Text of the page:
You know what is so damn cool? We have a fantastic group of HR bloggers right here in little ole Baton Rouge, Louisiana. I’ve told y’all about this before. So today, a few of us decided to run our own little blog carnival, and dedicate it to the awesomeness that is our city – Jimmy Swaggart, Governor Kenneth Bobby Jindal, LSU Tiger stuff, crawfish, Buddy Guy, “Me and Bobby McGee” getting ‘busted flat in Baton Rouge’….yada yada yada. We will disregard the awfulness that was the sit-ins at the lunch counters, the fact that we have a crappy public transportation system, and the reality of our totally shite interstate system.
Cuz we still rock. And the Baton Rouge HR Ladies (well, the 3 of us anyway) will tell you so.
One of the problems experienced by human resource professionals is that we’re viewed as, well, not quite “human.” I’ve always likened it to the scenario when you’re in middle school and you happen (the horror!!) to run into your teacher at the grocery store or in the gas station parking lot. Until that moment you never quite saw your teacher as having a personal life did you? God knows I never in a million years imagined Ms. Turdzinski buying tampons but there she was one day, in the grocery store line in front of my mother and I, pushing a cart piled high with cat litter, skim milk and cans of tuna. I. Was. Mortified.
Sometimes when we work in human resources our employees don’t think we have a personal life. Oh sure, they see the silver-framed pictures of our kids lined up on fancy credenzas and they get to meet our spouse at the annual company holiday party, but they forget that we’re people. That we, just like them, have ups and downs; good days and bad days; highs and lows. They expect us to be neutral – steady – impersonal.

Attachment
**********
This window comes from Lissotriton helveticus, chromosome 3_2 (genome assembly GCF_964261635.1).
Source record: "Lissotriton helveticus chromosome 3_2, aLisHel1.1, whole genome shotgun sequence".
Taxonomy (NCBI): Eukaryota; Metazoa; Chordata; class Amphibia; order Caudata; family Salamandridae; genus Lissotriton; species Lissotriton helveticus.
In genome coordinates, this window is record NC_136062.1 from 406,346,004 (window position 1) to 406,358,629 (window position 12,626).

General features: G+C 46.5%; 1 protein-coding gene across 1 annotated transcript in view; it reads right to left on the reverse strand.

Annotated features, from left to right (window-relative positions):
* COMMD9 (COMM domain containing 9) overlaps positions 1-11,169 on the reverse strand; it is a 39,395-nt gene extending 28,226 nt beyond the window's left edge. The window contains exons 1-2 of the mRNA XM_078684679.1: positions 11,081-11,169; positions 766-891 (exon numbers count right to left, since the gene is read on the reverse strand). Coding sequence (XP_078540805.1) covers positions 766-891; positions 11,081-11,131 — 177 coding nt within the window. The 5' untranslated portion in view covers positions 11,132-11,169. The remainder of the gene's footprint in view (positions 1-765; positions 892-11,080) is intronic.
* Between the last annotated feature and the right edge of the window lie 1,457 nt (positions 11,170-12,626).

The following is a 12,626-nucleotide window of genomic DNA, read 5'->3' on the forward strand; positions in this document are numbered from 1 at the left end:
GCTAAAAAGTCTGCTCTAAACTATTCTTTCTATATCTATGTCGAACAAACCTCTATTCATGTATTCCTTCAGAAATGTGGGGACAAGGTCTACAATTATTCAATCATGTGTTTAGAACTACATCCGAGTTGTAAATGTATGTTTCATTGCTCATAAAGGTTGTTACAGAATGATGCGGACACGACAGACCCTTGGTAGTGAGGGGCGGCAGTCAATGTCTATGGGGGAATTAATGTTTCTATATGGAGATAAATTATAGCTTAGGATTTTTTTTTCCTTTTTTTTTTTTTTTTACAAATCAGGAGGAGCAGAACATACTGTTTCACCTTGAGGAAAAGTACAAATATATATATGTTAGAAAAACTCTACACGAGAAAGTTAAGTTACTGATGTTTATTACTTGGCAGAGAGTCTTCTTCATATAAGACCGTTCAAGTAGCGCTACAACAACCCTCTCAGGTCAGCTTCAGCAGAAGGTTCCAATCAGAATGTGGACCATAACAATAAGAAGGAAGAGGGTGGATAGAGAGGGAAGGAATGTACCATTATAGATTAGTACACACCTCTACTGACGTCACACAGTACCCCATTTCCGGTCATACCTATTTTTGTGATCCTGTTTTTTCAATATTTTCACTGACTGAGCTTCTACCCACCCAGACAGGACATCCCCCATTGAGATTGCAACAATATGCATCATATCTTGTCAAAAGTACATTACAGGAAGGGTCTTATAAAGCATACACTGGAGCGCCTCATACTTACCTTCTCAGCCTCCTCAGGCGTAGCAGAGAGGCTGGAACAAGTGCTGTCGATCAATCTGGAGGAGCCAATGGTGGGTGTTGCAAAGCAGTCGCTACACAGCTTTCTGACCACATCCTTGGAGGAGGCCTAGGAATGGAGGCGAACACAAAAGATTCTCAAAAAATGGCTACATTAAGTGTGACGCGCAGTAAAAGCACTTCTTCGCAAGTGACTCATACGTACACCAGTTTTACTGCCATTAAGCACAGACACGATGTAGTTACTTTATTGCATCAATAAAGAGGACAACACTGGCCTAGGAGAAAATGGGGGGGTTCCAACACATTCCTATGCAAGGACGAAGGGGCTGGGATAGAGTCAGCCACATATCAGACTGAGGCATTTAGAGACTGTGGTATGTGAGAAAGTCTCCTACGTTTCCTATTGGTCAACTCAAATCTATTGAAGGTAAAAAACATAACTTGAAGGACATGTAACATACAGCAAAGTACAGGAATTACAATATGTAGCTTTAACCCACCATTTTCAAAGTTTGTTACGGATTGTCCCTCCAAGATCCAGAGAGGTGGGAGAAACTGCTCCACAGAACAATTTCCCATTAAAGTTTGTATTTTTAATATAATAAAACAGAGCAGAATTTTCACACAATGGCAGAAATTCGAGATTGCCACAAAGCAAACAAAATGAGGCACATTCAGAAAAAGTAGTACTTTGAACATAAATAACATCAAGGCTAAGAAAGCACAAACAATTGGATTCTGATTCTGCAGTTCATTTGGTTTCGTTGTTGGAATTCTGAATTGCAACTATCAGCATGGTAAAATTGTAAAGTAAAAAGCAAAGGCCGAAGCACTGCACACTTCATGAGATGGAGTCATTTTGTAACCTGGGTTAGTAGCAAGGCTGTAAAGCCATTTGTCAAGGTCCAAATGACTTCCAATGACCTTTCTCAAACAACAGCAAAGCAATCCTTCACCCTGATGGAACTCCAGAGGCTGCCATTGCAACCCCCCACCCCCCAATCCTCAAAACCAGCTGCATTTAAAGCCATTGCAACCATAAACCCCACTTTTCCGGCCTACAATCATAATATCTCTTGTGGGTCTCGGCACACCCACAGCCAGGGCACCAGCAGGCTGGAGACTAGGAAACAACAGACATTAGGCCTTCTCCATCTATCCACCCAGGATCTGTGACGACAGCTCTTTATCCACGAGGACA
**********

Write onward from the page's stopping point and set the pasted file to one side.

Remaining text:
Many years ago, in a distant job, I was having an awful day. Stress levels related to completing a project had ratcheted to an all-time high. The principal of my daughter’s school had called to discuss an ‘issue.’ My car needed new brakes – again. I was on the tail end of a cold. I was in a foul, foul mood.
And then an employee walked in to my office – with issues of her own.
So I put on my HR Lady face, invited her to have a seat, and let her pour out her story. It seems she wanted something that, per some pretty specific IRS regulations and related benefit plan documents, she couldn’t have.
She didn’t believe me when I explained it to her.
She didn’t believe me when I pulled out documents, made her a copy, and highlighted the details.
She didn’t believe me when I placed a phone call so that she could hear a 3rd party explain everything to her yet again.
My head hurt. And I was starting to get pissed. Wait, correction – I was pissed.
“You have to let me do this. You’re wrong. I know you’re wrong!” she shouted at me in desperation.
And then, from behind the shiny, empathetic HR façade and within reach of the ever present Kleenex box on my desk, all the shit from my day and my life – came rushing out: the brakes, the call from the principal, the g-damn deadline for my boss I wasn’t going to meet.
“Don’t you ever tell me how to do my freakin’ job!!!” I screamed. Except I didn’t say freakin’.
She was stunned into silence. Tears sprang to her eyes. She turned on her heels and walked out of my office.
Worked up, as a description of my temperament, was an understatement. I grabbed my coat, walked out of the building and walked around the block. Three times. I think I said freakin’ a couple more times. Except, once again, I didn’t say freakin’.
When I returned I walked to her work area and asked to speak to her in a private room. I apologized, but this time I was the one with tears in my eyes.
As I told her about my awful, terrible, horrible day and wailed and whined about car troubles and the school principal drama, she listened and nodded sympathetically.
We connected as two human beings. We were suddenly no longer the HR Lady and an employee, but rather two gals kvetching about life’s setbacks. Real communication with no BS, no plastic persona, and no “I’m in HR and must be neutral and impersonal.”
That was a day that HR got real.